Do You Realize The Influence You HaveAuthor: Byron Pulsifer, © 2011
Are you guilty of holding someone back from accomplishing, or doing, or developing as they should, or could? Good Question, isn't it?
Maybe you have been in a role that influences other people and your actions and behaviours are stopping someone from being the person they can be, or maybe you are influencing them to the point where they question their own ability to succeed.
Now, there are several examples that come to mind. Let's take a parent, for example, who has a child or number of children. If one or both parents are the type of individuals who encourage children to develop and not only give them opportunity to do so, but are active with encouraging words and behaviours, then you are in a positive and helpful mode. But, what if, by design or unconsciously, you are stemming the growth and development of children or maybe only one of your children. Would you recognize if you were doing this? Would you change if you did realize that you are hindering, not helping?
Several years ago, I had to replace a receptionist for my unit. Before I advertised for the position, I was approached by another manager, within the same division, and asked if I would consider a transfer from his staff instead of opening a new competition. My natural question was to ask who he wanted me to consider and why?
His response not only surprised me, but also made me a little apprehensive to accept this transfer. Here is the reason why.
I was told that the employee had been causing a number of problems both from a work standard perspective and from a personal relationship viewpoint. It appeared from his description of this employee that she was having a lot of problems performing her duties, and had difficulties on a personal basis with her supervisor, and did not appear to respond to any attempts he, the manager, had made to resolve the issues. Now, after listening to his explanation, I really had severe doubts. What crossed my mind, after this discussion, was that he wanted me to take a performance problem off his hands. Do you think I came down with the last rain shower? Why would I want to assume anyone else's problem?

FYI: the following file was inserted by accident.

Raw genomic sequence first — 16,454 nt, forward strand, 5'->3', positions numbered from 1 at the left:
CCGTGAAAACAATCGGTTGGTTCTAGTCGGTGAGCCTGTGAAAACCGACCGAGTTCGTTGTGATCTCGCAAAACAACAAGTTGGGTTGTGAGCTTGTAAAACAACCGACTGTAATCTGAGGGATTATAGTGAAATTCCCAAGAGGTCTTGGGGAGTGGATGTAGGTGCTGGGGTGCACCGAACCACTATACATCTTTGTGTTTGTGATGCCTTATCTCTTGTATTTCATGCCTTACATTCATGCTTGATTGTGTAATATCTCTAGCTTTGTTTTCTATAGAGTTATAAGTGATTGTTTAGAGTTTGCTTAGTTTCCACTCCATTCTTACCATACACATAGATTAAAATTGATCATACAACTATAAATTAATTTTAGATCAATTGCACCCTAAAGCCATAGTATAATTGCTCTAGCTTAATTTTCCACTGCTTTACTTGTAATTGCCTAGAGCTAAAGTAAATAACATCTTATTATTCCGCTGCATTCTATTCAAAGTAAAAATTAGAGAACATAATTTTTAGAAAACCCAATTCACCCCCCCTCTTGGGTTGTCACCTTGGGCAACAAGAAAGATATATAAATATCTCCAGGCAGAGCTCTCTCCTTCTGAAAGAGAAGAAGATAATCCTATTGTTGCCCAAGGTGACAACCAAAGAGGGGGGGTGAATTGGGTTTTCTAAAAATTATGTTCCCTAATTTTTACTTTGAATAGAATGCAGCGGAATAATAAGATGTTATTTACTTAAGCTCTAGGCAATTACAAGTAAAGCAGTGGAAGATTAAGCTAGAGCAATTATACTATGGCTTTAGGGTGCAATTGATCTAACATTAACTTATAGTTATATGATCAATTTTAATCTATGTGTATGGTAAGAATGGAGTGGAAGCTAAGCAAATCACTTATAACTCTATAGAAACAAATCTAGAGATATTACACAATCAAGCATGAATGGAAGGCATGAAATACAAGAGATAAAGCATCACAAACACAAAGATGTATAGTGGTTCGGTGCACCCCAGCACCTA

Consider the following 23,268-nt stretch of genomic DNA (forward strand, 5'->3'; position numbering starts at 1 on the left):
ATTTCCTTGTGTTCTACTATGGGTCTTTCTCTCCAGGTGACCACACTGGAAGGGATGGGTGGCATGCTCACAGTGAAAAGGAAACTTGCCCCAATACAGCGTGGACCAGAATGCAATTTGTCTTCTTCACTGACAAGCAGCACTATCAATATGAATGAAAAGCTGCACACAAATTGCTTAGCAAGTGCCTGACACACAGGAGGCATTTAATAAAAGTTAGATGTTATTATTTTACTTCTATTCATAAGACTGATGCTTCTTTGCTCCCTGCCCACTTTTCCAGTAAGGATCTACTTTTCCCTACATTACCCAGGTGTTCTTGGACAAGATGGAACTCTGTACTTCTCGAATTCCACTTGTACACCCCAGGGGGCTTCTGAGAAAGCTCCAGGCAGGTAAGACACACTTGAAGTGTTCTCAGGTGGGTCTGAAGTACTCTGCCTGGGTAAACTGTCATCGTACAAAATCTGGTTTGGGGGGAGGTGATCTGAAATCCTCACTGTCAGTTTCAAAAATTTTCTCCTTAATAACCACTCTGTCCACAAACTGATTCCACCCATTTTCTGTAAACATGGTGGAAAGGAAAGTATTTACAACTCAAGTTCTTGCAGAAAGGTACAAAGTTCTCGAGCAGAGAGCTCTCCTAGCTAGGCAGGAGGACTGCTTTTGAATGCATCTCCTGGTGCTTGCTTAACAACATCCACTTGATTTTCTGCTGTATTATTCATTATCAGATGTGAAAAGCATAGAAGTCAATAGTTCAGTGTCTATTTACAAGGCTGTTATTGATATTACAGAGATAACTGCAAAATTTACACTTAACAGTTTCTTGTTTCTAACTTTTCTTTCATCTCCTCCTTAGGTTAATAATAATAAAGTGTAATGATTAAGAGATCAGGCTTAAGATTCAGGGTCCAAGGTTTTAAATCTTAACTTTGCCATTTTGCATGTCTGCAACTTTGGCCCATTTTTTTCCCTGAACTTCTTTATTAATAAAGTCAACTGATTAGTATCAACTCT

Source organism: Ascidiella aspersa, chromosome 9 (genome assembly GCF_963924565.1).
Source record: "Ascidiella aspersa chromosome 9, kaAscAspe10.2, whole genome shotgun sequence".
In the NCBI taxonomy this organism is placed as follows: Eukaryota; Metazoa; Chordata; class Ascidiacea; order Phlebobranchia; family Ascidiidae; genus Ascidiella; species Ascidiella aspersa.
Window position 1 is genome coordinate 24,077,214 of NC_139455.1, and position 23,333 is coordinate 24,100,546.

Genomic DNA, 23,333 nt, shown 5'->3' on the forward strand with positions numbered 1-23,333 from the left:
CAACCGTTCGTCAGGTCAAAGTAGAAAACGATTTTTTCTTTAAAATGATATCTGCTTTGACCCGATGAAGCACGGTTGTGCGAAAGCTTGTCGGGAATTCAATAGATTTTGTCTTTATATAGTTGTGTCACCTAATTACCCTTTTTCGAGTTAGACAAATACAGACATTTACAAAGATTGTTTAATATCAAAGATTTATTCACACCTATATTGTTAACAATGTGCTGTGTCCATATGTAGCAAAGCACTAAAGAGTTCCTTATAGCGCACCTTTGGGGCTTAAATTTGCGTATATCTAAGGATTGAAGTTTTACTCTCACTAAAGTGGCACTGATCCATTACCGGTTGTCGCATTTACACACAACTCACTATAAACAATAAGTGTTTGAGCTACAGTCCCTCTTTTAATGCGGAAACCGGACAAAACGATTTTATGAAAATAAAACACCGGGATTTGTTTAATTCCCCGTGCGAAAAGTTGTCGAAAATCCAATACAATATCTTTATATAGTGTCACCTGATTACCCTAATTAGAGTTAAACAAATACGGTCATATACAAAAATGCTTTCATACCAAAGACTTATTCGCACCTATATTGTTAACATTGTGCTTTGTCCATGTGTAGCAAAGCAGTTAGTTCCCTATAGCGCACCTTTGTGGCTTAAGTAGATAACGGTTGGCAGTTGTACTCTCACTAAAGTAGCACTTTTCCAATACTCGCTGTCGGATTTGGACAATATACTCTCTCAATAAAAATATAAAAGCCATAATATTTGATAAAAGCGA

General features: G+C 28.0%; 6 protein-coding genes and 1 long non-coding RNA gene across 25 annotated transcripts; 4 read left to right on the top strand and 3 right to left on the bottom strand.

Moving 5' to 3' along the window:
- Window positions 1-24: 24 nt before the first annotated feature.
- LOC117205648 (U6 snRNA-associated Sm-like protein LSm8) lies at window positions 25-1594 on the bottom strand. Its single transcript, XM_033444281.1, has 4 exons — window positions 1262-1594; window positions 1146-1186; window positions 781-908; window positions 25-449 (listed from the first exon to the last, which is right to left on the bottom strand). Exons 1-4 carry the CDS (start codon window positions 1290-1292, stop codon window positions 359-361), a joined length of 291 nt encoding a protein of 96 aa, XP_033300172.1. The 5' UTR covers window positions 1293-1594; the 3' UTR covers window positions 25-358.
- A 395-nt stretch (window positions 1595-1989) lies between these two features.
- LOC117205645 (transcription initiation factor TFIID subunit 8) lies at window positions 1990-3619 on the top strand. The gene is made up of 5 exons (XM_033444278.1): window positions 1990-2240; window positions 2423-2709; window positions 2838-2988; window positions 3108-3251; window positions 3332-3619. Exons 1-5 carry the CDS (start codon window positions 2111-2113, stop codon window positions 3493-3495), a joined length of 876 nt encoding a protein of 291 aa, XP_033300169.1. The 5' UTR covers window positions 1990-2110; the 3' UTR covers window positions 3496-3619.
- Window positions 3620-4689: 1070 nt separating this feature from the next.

I told him I would think about it and would let him know the next day. As promised, after thinking more about this potential performance issue, I decided that, because a colleague asked me, I would agree speak with her privately before I made any decision.
And, what I found out during this interview, gave me food for thought. As it turned out after speaking with her for over an hour, was that the performance issue appeared to result from working for a supervisor who never extended a good morning greeting, never gave a word of encouragement, relished in finding fault, and was constantly changing the work load and its priority. The end result was a totally devastated employee who was insecure, hated to see a new work day start, and who had contemplated quitting every day before she went to work.
Now, I wasn't naïve enough to think that I couldn't be fooled, but the look on her face, the trembling hands, and the agitated manner in which she spoke led me to believe she was being truthful. I decided to accept her transfer to unit. What started out as a shy, withdrawn and frightened employee turned out to be one of the most productive and loyal employee's I ever had the privilege of working with. She couldn't do enough and was constantly asking for more and for more responsibility. I was more than happy to give her what she needed - praise for work well done, respect as a person, and encouragement to excel in anything she tackled.
Sometimes, we are our own worst enemy in that we can hold ourselves back from accomplishing what we should, and being guilty of undermining our own worth to the company or organization we work for. But, we can also adversely affect those around us whether we choose to act like arrogant and uncaring people, or think we know everything, or by setting unrealistic expectations, or by refusing to encourage others as if a positive remark would belittle our own status. It may be a wise notion that we all look in the mirror, from time to time, to see what we are really like.
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